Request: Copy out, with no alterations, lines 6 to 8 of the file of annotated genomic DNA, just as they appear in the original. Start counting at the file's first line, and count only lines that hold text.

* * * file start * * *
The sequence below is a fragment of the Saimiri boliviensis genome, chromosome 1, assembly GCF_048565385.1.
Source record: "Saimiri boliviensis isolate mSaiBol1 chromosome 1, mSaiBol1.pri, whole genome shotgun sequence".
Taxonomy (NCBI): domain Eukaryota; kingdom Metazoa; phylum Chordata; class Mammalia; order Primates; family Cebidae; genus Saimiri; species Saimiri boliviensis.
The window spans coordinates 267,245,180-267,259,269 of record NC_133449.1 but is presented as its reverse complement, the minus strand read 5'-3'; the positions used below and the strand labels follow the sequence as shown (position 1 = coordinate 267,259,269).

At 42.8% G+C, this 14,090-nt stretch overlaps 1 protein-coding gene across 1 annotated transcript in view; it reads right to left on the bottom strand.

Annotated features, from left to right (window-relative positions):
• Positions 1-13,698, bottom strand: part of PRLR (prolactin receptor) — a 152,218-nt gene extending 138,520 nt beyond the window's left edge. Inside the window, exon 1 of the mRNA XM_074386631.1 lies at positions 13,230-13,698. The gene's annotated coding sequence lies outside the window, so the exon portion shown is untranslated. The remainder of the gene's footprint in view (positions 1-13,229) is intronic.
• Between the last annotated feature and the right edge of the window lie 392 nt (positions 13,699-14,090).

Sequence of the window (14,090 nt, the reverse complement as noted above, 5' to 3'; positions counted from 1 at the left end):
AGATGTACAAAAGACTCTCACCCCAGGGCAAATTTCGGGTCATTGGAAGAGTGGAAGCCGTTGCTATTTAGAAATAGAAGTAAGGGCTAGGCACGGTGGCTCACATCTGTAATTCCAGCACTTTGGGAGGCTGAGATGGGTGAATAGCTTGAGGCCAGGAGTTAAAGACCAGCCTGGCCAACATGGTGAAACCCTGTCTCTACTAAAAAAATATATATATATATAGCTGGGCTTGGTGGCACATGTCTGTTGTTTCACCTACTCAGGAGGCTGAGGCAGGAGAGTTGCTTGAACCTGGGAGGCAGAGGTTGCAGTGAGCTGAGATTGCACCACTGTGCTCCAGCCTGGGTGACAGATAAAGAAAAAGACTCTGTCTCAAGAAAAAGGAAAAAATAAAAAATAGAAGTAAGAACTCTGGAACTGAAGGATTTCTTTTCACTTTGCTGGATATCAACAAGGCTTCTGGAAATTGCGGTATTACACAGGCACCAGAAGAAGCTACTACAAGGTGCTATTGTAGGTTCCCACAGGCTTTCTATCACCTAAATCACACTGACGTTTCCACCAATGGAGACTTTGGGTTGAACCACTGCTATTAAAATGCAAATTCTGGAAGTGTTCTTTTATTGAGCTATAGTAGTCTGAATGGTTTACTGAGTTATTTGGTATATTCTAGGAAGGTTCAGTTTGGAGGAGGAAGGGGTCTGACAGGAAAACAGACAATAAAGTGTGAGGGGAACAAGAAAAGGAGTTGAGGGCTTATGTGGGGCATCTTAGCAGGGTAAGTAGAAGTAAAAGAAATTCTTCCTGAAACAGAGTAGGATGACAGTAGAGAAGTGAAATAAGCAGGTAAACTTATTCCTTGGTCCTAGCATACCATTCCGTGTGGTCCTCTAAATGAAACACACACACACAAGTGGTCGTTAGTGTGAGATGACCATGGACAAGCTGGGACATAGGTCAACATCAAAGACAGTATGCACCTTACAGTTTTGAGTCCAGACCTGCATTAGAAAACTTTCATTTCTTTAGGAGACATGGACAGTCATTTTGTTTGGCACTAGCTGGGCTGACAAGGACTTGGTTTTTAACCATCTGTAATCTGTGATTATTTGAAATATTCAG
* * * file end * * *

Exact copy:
Annotated features, from left to right (window-relative positions):
• Positions 1-13,698, bottom strand: part of PRLR (prolactin receptor) — a 152,218-nt gene extending 138,520 nt beyond the window's left edge. Inside the window, exon 1 of the mRNA XM_074386631.1 lies at positions 13,230-13,698. The gene's annotated coding sequence lies outside the window, so the exon portion shown is untranslated. The remainder of the gene's footprint in view (positions 1-13,229) is intronic.
• Between the last annotated feature and the right edge of the window lie 392 nt (positions 13,699-14,090).